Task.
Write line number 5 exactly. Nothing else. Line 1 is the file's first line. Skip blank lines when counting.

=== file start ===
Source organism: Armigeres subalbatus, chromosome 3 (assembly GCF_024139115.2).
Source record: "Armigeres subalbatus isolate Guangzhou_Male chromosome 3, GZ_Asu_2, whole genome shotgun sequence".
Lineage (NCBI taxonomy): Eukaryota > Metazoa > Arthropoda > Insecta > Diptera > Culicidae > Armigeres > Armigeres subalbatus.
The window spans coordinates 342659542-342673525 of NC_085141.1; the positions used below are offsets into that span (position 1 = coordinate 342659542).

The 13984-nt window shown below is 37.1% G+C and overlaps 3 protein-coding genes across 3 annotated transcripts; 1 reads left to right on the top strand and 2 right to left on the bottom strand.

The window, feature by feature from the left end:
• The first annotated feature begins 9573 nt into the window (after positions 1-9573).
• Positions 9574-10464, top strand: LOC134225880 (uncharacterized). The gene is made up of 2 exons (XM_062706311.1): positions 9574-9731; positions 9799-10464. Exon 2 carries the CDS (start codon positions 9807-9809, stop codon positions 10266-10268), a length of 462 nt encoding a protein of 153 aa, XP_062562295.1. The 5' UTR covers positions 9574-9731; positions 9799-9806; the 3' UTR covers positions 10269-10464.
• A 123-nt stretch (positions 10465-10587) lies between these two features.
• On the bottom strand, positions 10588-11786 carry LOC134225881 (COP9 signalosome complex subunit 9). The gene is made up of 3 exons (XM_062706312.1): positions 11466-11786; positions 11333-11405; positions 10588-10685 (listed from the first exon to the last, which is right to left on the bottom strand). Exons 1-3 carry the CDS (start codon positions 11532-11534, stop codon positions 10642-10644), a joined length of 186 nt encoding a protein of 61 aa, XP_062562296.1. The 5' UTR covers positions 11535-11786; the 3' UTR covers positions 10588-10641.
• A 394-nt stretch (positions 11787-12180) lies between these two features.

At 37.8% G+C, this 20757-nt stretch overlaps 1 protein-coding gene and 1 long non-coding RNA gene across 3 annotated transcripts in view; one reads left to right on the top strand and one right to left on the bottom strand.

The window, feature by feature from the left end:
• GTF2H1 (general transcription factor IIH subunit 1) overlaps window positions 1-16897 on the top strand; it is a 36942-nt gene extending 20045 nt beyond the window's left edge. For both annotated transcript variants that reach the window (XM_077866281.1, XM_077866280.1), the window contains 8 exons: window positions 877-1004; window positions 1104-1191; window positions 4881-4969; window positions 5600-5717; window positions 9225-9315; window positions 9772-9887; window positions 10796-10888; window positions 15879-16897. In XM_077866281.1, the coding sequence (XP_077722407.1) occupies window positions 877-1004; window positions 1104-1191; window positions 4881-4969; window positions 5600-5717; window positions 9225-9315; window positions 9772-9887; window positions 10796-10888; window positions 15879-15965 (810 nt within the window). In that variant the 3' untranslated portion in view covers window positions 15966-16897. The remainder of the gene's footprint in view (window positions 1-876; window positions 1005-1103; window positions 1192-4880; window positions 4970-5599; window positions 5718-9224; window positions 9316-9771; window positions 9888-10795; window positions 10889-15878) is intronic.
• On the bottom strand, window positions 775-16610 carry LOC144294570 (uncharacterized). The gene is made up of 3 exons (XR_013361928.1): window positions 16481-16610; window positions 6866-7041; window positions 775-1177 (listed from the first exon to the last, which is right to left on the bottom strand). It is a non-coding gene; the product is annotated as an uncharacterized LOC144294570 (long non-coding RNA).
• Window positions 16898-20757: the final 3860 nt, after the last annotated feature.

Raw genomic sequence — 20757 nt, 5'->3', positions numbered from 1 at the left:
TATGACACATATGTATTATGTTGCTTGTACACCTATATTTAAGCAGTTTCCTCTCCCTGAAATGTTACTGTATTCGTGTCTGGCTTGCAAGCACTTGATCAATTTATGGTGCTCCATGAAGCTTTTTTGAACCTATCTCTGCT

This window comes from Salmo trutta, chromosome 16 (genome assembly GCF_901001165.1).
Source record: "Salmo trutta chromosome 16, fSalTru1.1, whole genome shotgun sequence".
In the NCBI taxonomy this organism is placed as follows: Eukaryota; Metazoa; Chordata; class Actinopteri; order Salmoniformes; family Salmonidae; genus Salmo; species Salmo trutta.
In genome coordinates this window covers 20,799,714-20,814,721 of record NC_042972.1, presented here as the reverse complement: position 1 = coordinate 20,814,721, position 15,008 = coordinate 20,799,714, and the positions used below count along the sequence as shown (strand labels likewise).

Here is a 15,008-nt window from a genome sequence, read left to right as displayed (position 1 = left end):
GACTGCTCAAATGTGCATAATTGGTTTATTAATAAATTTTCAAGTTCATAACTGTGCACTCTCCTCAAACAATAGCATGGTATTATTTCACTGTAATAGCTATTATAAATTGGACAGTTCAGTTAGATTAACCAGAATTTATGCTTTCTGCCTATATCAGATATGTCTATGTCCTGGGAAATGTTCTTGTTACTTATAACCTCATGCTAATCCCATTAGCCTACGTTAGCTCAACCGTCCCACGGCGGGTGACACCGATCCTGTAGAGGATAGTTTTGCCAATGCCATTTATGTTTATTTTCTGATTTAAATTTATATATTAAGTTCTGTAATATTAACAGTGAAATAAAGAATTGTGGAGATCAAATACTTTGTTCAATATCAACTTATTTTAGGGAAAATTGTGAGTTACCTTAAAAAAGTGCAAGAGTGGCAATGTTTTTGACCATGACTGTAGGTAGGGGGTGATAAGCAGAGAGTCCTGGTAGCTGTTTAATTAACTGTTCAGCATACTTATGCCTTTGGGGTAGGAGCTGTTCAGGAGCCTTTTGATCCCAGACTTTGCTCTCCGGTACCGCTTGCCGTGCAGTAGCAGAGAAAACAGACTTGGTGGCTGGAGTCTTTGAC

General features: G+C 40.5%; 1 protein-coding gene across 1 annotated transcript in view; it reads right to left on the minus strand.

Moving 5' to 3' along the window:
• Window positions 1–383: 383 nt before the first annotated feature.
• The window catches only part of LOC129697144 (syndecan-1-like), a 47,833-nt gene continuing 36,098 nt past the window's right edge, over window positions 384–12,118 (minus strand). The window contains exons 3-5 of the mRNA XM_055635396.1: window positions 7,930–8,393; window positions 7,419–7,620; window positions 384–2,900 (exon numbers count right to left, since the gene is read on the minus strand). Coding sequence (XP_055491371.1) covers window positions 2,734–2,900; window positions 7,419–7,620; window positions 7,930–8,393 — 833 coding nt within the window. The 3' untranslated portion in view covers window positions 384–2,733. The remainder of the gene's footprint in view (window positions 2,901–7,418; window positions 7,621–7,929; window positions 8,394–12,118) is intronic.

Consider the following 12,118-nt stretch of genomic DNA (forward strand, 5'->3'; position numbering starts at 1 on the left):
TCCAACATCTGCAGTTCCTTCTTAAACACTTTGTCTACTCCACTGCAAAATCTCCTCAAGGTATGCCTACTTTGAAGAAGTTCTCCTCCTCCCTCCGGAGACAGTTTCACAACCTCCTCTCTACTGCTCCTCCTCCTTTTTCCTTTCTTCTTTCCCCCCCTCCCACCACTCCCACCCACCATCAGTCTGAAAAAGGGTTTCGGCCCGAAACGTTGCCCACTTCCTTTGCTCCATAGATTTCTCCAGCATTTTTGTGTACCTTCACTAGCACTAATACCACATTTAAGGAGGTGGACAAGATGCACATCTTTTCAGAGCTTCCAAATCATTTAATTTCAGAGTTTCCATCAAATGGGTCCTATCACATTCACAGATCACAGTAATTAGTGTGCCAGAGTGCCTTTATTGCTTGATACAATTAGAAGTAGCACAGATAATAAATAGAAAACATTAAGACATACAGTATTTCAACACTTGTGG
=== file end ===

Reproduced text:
The 13984-nt window shown below is 37.1% G+C and overlaps 3 protein-coding genes across 3 annotated transcripts; 1 reads left to right on the top strand and 2 right to left on the bottom strand.